Alexander Kristoff wins first stage of Tour de France full of crashes

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Norwegian Alexander Kristoff sprinted into the Tour de France yellow jersey, winning the opening stage in Nice of the Grand Tour that started two months later than usual due to the coronavirus pandemic.

“I always dreamed about wearing the yellow jersey,” he said. “I crashed also in the European Championships a few days ago, straight on my head, so I was a bit banged up. But that didn’t affect me today.”

Kristoff, 33, earned his fourth career Tour stage win, edging world road race champion Mads Pedersen of Denmark in a bunched sprint.

It came on a rainy day filled with crashes involving French favorites Thibaut Pinot and Julian Alaphilippe, who finished in the same time as the other overall favorites.

The Tour continues with a mountainous stage two on Sunday, also in Nice. Coverage begins at 7 a.m. ET on NBCSN and NBC Sports Gold.

TOUR DE FRANCE: Standings | TV, Stream Schedule | Stage By Stage

The Tour started amid the coronavirus “gaining ground” in France, France’s prime minister said Thursday.

The government announced 21 of its 101 administrative regions, including Nice, were now in the “red zone” where the virus is actively circulating and authorities can impose stricter rules on gatherings. Masks were required for everyone in Paris starting Friday, ahead of schools reopening next week.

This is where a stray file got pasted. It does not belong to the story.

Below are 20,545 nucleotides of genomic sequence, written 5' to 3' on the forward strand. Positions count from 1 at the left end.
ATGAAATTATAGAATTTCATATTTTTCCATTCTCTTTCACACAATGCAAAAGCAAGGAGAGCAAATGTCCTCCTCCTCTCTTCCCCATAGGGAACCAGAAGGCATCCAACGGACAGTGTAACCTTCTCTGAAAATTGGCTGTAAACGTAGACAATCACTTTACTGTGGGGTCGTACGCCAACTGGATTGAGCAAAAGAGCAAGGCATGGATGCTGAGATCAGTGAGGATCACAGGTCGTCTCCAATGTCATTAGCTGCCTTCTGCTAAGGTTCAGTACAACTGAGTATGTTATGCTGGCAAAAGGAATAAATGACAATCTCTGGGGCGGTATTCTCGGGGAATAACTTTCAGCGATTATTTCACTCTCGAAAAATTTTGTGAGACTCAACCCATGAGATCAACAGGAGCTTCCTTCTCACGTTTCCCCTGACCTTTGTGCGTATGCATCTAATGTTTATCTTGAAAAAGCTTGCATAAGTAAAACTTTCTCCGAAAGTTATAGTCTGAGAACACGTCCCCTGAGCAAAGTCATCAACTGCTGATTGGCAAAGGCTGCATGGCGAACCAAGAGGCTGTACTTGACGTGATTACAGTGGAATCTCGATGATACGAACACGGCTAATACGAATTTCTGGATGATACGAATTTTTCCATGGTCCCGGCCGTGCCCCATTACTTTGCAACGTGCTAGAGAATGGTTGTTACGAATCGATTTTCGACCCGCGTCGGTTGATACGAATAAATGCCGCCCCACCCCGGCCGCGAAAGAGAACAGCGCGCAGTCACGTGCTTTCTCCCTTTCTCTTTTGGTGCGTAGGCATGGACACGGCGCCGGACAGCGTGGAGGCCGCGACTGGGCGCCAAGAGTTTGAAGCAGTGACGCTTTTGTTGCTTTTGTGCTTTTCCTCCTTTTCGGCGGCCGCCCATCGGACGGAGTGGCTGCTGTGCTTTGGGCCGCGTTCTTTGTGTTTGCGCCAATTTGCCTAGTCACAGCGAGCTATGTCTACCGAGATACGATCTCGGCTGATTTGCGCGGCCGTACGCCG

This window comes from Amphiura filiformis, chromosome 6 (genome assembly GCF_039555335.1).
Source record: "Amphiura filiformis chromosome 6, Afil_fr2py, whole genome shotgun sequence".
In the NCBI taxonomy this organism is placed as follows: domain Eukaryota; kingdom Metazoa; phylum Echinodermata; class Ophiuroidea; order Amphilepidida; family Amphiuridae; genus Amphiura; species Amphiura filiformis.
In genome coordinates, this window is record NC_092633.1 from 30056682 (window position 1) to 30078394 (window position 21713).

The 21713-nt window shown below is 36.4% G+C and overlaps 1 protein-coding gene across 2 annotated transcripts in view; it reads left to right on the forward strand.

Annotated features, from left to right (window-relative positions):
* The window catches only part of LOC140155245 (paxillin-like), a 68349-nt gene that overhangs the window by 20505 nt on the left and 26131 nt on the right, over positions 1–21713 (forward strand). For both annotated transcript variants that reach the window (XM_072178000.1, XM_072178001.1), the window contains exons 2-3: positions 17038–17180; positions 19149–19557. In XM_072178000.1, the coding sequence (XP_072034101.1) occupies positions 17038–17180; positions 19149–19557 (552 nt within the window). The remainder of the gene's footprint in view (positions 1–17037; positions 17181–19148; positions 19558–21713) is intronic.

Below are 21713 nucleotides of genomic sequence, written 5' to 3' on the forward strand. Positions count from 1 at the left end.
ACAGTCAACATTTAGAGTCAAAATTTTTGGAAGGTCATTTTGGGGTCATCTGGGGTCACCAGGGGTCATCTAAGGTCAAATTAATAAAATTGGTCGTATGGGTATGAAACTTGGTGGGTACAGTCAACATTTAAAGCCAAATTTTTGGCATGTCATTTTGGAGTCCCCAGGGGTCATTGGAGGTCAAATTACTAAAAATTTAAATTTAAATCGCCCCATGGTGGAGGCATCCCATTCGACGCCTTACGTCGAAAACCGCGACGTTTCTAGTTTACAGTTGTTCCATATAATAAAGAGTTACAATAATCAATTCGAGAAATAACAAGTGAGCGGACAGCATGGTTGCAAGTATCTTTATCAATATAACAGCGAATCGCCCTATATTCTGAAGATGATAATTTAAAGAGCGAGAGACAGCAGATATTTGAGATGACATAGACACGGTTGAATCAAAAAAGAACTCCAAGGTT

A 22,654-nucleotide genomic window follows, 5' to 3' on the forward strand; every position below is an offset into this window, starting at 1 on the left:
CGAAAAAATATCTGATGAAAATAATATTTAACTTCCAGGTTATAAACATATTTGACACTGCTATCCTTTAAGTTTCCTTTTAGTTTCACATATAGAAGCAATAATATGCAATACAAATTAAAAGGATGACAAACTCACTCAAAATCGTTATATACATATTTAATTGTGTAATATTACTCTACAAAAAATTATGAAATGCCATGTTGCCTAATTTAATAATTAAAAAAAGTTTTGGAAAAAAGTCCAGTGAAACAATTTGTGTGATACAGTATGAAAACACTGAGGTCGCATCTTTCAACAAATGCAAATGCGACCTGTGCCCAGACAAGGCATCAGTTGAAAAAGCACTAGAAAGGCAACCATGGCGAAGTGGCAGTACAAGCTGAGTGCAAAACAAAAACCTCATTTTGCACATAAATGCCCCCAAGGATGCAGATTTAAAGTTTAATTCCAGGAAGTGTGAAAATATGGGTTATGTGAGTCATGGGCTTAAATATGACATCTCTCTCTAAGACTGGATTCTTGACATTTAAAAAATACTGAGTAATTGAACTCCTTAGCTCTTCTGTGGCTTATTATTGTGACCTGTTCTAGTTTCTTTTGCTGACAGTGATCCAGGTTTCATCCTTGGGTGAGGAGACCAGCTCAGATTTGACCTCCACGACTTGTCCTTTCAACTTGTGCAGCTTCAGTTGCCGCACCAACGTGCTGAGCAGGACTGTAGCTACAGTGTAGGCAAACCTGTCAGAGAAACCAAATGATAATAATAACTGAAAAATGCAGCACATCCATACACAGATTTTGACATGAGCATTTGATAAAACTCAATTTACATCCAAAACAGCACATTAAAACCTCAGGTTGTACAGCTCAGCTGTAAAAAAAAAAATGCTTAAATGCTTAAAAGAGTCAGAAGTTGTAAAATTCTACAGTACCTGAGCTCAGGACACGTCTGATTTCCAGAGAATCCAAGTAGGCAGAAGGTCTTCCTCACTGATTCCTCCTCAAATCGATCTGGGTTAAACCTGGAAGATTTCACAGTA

Tour riders and staff are in a moving bubble, which required two negative tests to start the three-week Grand Tour. An entire team will be sent home if two riders or staff test positive within a seven-day span. Teams must be tested on Tour rest days Sept. 7 and Sept. 14.

There are 22 squads of eight riders competing at the Tour, but a total of 30 members per team when staff are included.

Tour organizers set up a mobile coronavirus lab that can produce results in two hours and handle 50 tests a day on race days.

“It’s a first miracle that we are able to start this race, but we want a second miracle to happen, which is the Tour de France to arrive in Paris,” UCI president David Lappartient said. “The goal is really to reach Paris.”

The Associated Press contributed to this report.

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